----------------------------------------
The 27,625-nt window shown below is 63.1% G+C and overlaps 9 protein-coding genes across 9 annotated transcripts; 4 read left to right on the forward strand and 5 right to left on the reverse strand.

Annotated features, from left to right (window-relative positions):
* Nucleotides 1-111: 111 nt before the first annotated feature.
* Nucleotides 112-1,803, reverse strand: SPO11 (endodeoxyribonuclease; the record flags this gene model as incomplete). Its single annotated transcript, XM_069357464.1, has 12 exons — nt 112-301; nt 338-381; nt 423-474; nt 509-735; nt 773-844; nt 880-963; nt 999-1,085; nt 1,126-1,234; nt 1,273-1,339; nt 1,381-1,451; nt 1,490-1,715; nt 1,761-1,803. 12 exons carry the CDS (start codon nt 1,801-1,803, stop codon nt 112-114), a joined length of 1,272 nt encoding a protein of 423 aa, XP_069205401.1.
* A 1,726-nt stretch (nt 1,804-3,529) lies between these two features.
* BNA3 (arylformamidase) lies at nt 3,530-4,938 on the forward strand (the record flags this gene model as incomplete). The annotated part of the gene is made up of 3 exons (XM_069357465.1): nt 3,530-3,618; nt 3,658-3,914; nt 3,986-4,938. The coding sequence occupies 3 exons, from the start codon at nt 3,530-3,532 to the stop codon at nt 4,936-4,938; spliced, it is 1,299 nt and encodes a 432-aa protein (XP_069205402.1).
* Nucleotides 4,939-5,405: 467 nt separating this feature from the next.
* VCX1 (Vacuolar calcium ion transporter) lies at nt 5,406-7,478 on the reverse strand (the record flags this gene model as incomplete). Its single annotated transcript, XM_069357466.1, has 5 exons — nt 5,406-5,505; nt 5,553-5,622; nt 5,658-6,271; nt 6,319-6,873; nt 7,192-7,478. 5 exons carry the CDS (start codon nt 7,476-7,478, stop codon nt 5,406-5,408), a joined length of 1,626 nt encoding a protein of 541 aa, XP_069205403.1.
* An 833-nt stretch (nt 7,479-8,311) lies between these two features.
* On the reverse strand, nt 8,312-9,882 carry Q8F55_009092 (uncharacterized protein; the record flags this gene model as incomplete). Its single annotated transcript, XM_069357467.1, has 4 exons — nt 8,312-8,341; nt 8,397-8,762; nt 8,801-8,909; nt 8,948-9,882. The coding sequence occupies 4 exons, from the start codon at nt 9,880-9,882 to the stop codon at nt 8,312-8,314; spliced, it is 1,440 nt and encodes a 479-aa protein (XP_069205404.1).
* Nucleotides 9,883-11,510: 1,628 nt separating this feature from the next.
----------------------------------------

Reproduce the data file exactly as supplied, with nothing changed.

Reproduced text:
The 27,625-nt window shown below is 63.1% G+C and overlaps 9 protein-coding genes across 9 annotated transcripts; 4 read left to right on the forward strand and 5 right to left on the reverse strand.

Annotated features, from left to right (window-relative positions):
* Nucleotides 1-111: 111 nt before the first annotated feature.
* Nucleotides 112-1,803, reverse strand: SPO11 (endodeoxyribonuclease; the record flags this gene model as incomplete). Its single annotated transcript, XM_069357464.1, has 12 exons — nt 112-301; nt 338-381; nt 423-474; nt 509-735; nt 773-844; nt 880-963; nt 999-1,085; nt 1,126-1,234; nt 1,273-1,339; nt 1,381-1,451; nt 1,490-1,715; nt 1,761-1,803. 12 exons carry the CDS (start codon nt 1,801-1,803, stop codon nt 112-114), a joined length of 1,272 nt encoding a protein of 423 aa, XP_069205401.1.
* A 1,726-nt stretch (nt 1,804-3,529) lies between these two features.
* BNA3 (arylformamidase) lies at nt 3,530-4,938 on the forward strand (the record flags this gene model as incomplete). The annotated part of the gene is made up of 3 exons (XM_069357465.1): nt 3,530-3,618; nt 3,658-3,914; nt 3,986-4,938. The coding sequence occupies 3 exons, from the start codon at nt 3,530-3,532 to the stop codon at nt 4,936-4,938; spliced, it is 1,299 nt and encodes a 432-aa protein (XP_069205402.1).
* Nucleotides 4,939-5,405: 467 nt separating this feature from the next.
* VCX1 (Vacuolar calcium ion transporter) lies at nt 5,406-7,478 on the reverse strand (the record flags this gene model as incomplete). Its single annotated transcript, XM_069357466.1, has 5 exons — nt 5,406-5,505; nt 5,553-5,622; nt 5,658-6,271; nt 6,319-6,873; nt 7,192-7,478. 5 exons carry the CDS (start codon nt 7,476-7,478, stop codon nt 5,406-5,408), a joined length of 1,626 nt encoding a protein of 541 aa, XP_069205403.1.
* An 833-nt stretch (nt 7,479-8,311) lies between these two features.
* On the reverse strand, nt 8,312-9,882 carry Q8F55_009092 (uncharacterized protein; the record flags this gene model as incomplete). Its single annotated transcript, XM_069357467.1, has 4 exons — nt 8,312-8,341; nt 8,397-8,762; nt 8,801-8,909; nt 8,948-9,882. The coding sequence occupies 4 exons, from the start codon at nt 9,880-9,882 to the stop codon at nt 8,312-8,314; spliced, it is 1,440 nt and encodes a 479-aa protein (XP_069205404.1).
* Nucleotides 9,883-11,510: 1,628 nt separating this feature from the next.